Calendar An icon of a desk calendar. Cancel An icon of a circle with a diagonal line across. Caret An icon of a block arrow pointing to the right. Email An icon of a paper envelope. Facebook An icon of the Facebook "f" mark. Google An icon of the Google "G" mark. Linked In An icon of the Linked In "in" mark. Logout An icon representing logout. Profile An icon that resembles human head and shoulders. Telephone An icon of a traditional telephone receiver. Tick An icon of a tick mark. Is Public An icon of a human eye and eyelashes. Is Not Public An icon of a human eye and eyelashes with a diagonal line through it. Pause Icon A two-lined pause icon for stopping interactions. Quote Mark A opening quote mark. Quote Mark A closing quote mark. Arrow An icon of an arrow. Folder An icon of a paper folder. Breaking An icon of an exclamation mark on a circular background. Camera An icon of a digital camera. Caret An icon of a caret arrow. Clock An icon of a clock face. Close An icon of the an X shape. Close Icon An icon used to represent where to interact to collapse or dismiss a component Comment An icon of a speech bubble. Comments An icon of a speech bubble, denoting user comments. Ellipsis An icon of 3 horizontal dots. Envelope An icon of a paper envelope. Facebook An icon of a facebook f logo. Camera An icon of a digital camera. Home An icon of a house. Instagram An icon of the Instagram logo. LinkedIn An icon of the LinkedIn logo. Magnifying Glass An icon of a magnifying glass. Search Icon A magnifying glass icon that is used to represent the function of searching. Menu An icon of 3 horizontal lines. Hamburger Menu Icon An icon used to represent a collapsed menu. Next An icon of an arrow pointing to the right. Notice An explanation mark centred inside a circle. Previous An icon of an arrow pointing to the left. Rating An icon of a star. Tag An icon of a tag. Twitter An icon of the Twitter logo. Video Camera An icon of a video camera shape. Speech Bubble Icon A icon displaying a speech bubble WhatsApp An icon of the WhatsApp logo. Information An icon of an information logo. Plus A mathematical 'plus' symbol. Duration An icon indicating Time. Success Tick An icon of a green tick. Success Tick Timeout An icon of a greyed out success tick. Loading Spinner An icon of a loading spinner.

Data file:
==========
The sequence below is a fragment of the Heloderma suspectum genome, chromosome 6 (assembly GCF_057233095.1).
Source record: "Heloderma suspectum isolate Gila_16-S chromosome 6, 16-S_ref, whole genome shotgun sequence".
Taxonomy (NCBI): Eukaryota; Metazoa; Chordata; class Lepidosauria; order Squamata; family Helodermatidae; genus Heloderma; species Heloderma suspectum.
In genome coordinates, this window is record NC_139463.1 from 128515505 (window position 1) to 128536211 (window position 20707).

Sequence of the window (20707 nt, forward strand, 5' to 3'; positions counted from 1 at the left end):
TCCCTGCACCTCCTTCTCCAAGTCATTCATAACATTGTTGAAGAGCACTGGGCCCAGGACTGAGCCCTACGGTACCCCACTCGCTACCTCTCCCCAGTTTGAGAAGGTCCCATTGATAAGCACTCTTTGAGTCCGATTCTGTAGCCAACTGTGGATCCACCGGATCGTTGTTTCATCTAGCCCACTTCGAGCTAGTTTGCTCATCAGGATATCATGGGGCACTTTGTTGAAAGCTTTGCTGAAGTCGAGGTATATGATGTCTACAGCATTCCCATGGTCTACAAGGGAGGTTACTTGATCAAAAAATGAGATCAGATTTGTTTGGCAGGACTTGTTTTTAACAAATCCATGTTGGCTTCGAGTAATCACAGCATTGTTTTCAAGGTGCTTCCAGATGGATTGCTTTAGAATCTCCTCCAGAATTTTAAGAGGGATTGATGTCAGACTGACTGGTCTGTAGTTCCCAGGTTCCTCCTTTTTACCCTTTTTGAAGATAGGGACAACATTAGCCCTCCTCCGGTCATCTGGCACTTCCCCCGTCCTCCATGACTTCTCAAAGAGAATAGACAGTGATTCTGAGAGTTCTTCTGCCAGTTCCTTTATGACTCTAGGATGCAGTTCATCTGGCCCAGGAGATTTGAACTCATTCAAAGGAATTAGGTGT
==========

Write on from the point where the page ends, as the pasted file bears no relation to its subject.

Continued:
Energy transition must be equitable for Africa

© Shutterstock / Kelly27For the energy transition to succeed in Africa it must involve all parties, from governments and financiers through to consumers.
Mpumalanga/ South Africa - October 2018: Kusile Power Station; Shutterstock ID 1531596254

Tackling Africa’s energy access problems requires those involved to think of the entire system, rather than focusing simply on renewables.

“Economic uncertainty is the challenge around the world but particularly in Africa. There are concerns about supply and security, while affordability is the critical priority. That has to be thought of as not just the price of generation – such as wind or solar – but the cost of energy delivered,” the World Energy Council’s secretary-general Dr Angela Wilkinson said.

COVID-19 has exacerbated the continent’s energy problems, although Wilkinson was keen to highlight the differences between different countries. In 2020, the number of people with access to power will actually fall, reversing a multi-year trend.

Wilkinson noted that the question of energy access is not just about having enough power to charge a mobile phone or turn on a light.

“It can’t just be mini-grids and solar photovoltaics. That will not create manufacturing jobs in Africa. There’s a quality of access conversation,” she said, speaking on the launch of the World Energy Issues Monitor 2021.

There is a need for investments in transmission and molecules, rather than just “mini-grids and decentralisation”. In order to tackle this problem, the continent will need to use gas and LPG.

Wilkinson acknowledged the challenges around this, with capital markets becoming increasingly sceptical about fossil fuels.

“If you don’t help the developing economies, they will go back to coal. There’s a need for a bridging conversation. There isn’t the capacity in the world to build renewables fast enough,” she said. “How do we get capital markets working for the 90%?”

Wilkinson went on to note that the question of “energy justice” was an issue across the world. “The emergence of a ‘gilet jaune’ movement in the energy sector would be a disaster. Doubly so for Africa.”


There are some uniquely African opportunities, though, that the World Energy Council report highlighted. Digital pay-as-you-go technologies have become widespread, giving consumers fast access to domestic solar panels.

Local content is another area of strength – although with more room to run. Wilkinson highlighted this as a new priority post COVID-19 of increasing local reliability.

The World Energy Issues Monitor also raised the possibility of supplies for the energy transition. The continent is “waking up to hydrogen”, Wilkinson said. “The question is how to enable not just green but also blue hydrogen.”

She also noted raw materials, such as lithium and cobalt, which have an important part to play in new renewable and storage technologies.

The traditional model of exports, as has been seen with oil and gas, is unlikely to chime with ESG requirements. Companies considering development must also think through how to “facilitate domestic energy opportunities”, Wilkinson said.

“Leadership is increasingly distributed. Capital markets, governments, companies and users all have a part to play. When no one is in charge, you have to work together.”

Recommended for you

More from Energy Voice

Latest Posts